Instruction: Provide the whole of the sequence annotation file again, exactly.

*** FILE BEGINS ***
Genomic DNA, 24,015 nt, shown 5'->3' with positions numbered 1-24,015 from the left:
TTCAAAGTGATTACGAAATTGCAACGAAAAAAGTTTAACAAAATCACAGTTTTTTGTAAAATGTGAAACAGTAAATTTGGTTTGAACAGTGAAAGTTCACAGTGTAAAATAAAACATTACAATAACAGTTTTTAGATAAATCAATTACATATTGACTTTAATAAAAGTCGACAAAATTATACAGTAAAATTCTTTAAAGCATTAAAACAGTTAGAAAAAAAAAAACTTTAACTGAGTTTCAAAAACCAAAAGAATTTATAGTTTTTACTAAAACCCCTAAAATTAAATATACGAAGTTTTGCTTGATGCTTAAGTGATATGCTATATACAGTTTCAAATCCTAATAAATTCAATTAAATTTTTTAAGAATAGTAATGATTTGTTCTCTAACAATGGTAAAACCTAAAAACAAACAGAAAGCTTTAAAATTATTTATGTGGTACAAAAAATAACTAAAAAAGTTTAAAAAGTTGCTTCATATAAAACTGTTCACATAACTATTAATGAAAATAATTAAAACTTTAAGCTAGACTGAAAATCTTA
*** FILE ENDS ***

Genomic DNA, 24,015 nt, shown 5'->3' with positions numbered 1-24,015 from the left:
TTCAAAGTGATTACGAAATTGCAACGAAAAAAGTTTAACAAAATCACAGTTTTTTGTAAAATGTGAAACAGTAAATTTGGTTTGAACAGTGAAAGTTCACAGTGTAAAATAAAACATTACAATAACAGTTTTTAGATAAATCAATTACATATTGACTTTAATAAAAGTCGACAAAATTATACAGTAAAATTCTTTAAAGCATTAAAACAGTTAGAAAAAAAAAAACTTTAACTGAGTTTCAAAAACCAAAAGAATTTATAGTTTTTACTAAAACCCCTAAAATTAAATATACGAAGTTTTGCTTGATGCTTAAGTGATATGCTATATACAGTTTCAAATCCTAATAAATTCAATTAAATTTTTTAAGAATAGTAATGATTTGTTCTCTAACAATGGTAAAACCTAAAAACAAACAGAAAGCTTTAAAATTATTTATGTGGTACAAAAAATAACTAAAAAAGTTTAAAAAGTTGCTTCATATAAAACTGTTCACATAACTATTAATGAAAATAATTAAAACTTTAAGCTAGACTGAAAATCTTA